I have a world where prehistoric humans were kidnapped and transported to another world. This other world is Earth-like, with mammals (also transported from Earth then later diversifying into other species), as well as some species that evolved on the planet itself. Apes were never transported to this world.

Those beings who transplanted the humans ended up having other concerns and long ago left the world alone. Humans ended up developing technology and science just like we have, and have reached a level of technology similar to our own.

However, their ability to deduce evolution is going to be made harder by the fact that there are so many missing links. Mammals from earth are very different from the native species of the planet they are on, and humans are fairly different from those mammals that were transplanted to the planet. There are also very few mammals, as only those deemed interesting/useful were transplanted, which leaves explaining their origin difficult. How would humans deduce what has happened?

I'm interested actually in two time periods. What would humans at roughly the technology level of Darwin, or slightly after, who didn't have access to carbon dating or as detailed a fossil record deduce, and what would 'modern' humans with better technology deduce?

There are no fossil records of the aliens who transported humans. Furthermore, humans were transplanted at a time of high geological turbulence, which may be used to explain the difficulty of finding fossils from that time.

I know that religion and intelligent design will come up, and likely be even more commonly believed than in our world, but I'm curious what scientists and atheists would deduce from the fossil record.


4 Answers 4


Once they get serious about biology, it should be pretty easy to see that there are two categories of life form. You don't need to look at the history: there will be plenty of anatomical and biochemical markers to indicate it. Genetics will make it even clearer, once that's invented.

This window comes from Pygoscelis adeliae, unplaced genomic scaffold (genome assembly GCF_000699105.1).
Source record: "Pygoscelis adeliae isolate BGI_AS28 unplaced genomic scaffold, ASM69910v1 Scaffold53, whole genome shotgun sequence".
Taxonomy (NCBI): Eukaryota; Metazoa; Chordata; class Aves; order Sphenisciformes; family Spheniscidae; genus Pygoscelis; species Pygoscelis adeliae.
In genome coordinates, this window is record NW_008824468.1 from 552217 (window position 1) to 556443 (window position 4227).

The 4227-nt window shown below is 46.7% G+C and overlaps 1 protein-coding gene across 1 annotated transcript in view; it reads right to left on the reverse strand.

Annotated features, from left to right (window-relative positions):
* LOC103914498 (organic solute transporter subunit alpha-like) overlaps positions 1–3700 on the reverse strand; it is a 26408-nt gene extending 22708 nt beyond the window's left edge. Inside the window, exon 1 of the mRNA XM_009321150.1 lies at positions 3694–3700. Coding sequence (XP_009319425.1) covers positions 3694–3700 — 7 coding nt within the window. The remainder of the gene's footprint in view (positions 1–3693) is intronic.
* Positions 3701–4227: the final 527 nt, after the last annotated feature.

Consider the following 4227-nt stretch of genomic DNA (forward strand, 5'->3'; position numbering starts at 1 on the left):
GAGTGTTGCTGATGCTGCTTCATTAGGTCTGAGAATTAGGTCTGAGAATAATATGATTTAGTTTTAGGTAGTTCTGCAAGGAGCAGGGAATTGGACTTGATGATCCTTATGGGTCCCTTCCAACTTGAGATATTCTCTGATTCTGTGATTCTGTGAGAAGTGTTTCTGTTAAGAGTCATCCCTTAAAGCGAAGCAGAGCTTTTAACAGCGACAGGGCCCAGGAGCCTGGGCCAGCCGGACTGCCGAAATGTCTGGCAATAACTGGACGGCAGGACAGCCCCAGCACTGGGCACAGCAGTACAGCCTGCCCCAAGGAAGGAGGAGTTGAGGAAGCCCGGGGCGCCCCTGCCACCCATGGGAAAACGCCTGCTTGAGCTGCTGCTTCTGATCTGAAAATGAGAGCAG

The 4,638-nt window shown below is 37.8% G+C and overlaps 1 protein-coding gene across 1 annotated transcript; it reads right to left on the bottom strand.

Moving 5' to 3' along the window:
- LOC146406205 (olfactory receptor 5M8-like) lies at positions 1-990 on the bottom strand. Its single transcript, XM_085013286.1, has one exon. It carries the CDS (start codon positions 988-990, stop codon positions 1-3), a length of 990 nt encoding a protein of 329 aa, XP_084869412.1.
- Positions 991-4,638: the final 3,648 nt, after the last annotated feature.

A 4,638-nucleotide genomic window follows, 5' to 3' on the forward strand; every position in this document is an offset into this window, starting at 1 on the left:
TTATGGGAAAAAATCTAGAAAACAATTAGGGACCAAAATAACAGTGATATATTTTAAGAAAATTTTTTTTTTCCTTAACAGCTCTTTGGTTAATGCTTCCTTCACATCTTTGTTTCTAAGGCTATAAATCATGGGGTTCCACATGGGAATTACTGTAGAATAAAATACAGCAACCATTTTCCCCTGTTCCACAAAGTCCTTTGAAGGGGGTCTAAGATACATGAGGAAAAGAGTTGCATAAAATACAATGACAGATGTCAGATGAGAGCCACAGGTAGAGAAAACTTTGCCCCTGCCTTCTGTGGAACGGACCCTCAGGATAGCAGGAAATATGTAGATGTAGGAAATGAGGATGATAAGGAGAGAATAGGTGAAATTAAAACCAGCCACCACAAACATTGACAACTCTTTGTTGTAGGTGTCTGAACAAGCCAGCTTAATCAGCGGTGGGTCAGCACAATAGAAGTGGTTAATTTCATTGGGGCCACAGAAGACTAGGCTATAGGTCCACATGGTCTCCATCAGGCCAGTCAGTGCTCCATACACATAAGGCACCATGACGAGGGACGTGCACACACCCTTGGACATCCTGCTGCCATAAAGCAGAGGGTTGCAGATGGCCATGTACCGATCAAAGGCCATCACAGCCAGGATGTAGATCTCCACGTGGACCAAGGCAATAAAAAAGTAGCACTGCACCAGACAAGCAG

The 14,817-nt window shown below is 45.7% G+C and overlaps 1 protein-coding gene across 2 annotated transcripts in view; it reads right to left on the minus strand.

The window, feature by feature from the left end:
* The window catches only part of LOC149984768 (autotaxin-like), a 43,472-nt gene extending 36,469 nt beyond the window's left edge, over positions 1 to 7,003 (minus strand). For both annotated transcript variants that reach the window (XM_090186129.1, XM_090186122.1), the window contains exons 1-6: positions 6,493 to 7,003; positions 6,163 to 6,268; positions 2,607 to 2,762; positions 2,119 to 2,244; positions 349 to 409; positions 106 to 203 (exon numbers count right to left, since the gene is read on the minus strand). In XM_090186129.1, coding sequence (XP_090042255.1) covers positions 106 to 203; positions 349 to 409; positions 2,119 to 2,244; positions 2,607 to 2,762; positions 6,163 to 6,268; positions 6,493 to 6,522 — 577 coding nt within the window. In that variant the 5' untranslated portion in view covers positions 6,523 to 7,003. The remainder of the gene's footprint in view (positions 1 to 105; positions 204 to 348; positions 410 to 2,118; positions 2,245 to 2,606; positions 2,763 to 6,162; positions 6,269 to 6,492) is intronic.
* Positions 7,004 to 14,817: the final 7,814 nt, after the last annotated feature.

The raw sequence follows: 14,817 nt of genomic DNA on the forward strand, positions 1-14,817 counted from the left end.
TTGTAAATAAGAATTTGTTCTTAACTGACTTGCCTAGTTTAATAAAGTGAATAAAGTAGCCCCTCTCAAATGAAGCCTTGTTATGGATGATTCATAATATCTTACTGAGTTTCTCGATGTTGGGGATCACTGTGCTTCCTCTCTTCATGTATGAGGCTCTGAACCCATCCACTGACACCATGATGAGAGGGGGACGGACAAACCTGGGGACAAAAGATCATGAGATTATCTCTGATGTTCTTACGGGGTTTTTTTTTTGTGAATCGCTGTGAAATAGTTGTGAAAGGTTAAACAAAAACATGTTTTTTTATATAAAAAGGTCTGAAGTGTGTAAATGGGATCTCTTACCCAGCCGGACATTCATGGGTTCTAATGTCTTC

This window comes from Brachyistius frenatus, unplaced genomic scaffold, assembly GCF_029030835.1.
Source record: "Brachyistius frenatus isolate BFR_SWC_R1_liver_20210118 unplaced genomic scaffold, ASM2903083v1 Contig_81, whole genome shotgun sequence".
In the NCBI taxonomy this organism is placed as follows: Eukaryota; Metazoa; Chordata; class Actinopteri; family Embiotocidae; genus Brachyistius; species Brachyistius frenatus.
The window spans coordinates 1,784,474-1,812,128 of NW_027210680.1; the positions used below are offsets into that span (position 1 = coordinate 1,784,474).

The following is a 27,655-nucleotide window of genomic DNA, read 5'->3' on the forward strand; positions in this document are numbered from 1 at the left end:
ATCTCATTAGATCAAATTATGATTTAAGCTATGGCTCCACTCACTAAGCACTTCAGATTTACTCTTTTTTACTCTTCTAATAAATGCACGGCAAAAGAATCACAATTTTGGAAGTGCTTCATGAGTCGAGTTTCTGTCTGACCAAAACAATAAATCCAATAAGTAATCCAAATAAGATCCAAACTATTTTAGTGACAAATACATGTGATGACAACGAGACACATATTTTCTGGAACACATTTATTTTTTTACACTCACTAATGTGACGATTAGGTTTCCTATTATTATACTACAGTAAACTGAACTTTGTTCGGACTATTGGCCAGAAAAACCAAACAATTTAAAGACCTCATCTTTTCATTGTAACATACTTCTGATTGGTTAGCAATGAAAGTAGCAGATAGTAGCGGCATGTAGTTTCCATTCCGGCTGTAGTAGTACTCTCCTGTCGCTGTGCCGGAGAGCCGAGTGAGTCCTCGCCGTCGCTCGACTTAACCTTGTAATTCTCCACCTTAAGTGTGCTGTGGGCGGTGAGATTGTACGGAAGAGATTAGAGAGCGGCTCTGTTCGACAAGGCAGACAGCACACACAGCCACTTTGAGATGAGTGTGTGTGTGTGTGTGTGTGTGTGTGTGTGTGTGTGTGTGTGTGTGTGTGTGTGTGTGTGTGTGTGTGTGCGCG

(This assumes the underlying biochemistry is very similar. Without that, species will be stuck eating species with the same native planet, and the exact lists will be well known in antiquity.)

Once the paleontologists get involved, it'll get weirder. One category of life has a complete fossil record and an unambiguous evolutionary history. The other category has no fossils at all until extremely recently. Furthermore, the appearance of the new category triggered mass extinctions and ecological catastrophe, as successful invasive species inevitably do.

This will still leave a question: did the Category II life evolve elsewhere and travel here somehow, or did it simply pop into existence? Category II life does show signs of being evolved and not designed, but it's not enough to say for sure. Genetics will be strong evidence for the travel theory. Occam's Razor will suggest spontaneous generation until physics or astronomy gets really good.

Once they have both of those, they'll probably deduce the truth.

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    $\begingroup$ I suspect that two separate biogenisis events and billions of years of semi random biochemical evolution would generate organisms with entirely different biochemistries. Whats the likelyhood that all of these reactions would be replicated with the same reactants? biochemical-pathways.com/#/map/1 $\endgroup$
    – Slarty
    Dec 24, 2019 at 22:36
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    $\begingroup$ @Slarty From what I've read of abiogenesis, it actually seems likely that other life will be carbon-based, use RNA/DNA and proteins with roughly the same set of amino acids, etc. Even if that's wrong, though, it can be handwaved by saying the alien kidnappers deliberately chose a rare planet that did have biochemistry compatible with ours. Either way, the divide between our genomes would still be unmistakeable. $\endgroup$
    – StephenS
    Mar 14, 2020 at 5:08

People on your planet would have a problem in attempting to explain their origins. Much of the evidence that is used to support evolution would be missing such as the fossil record and the vast range of different animals and planets we have on Earth and presumably any clues from geobiology and animal distribution. I suspect that the discovery of evolution would be greatly delayed and distorted. At the time of Darwin there probably would not be sufficient evidence to support the theory.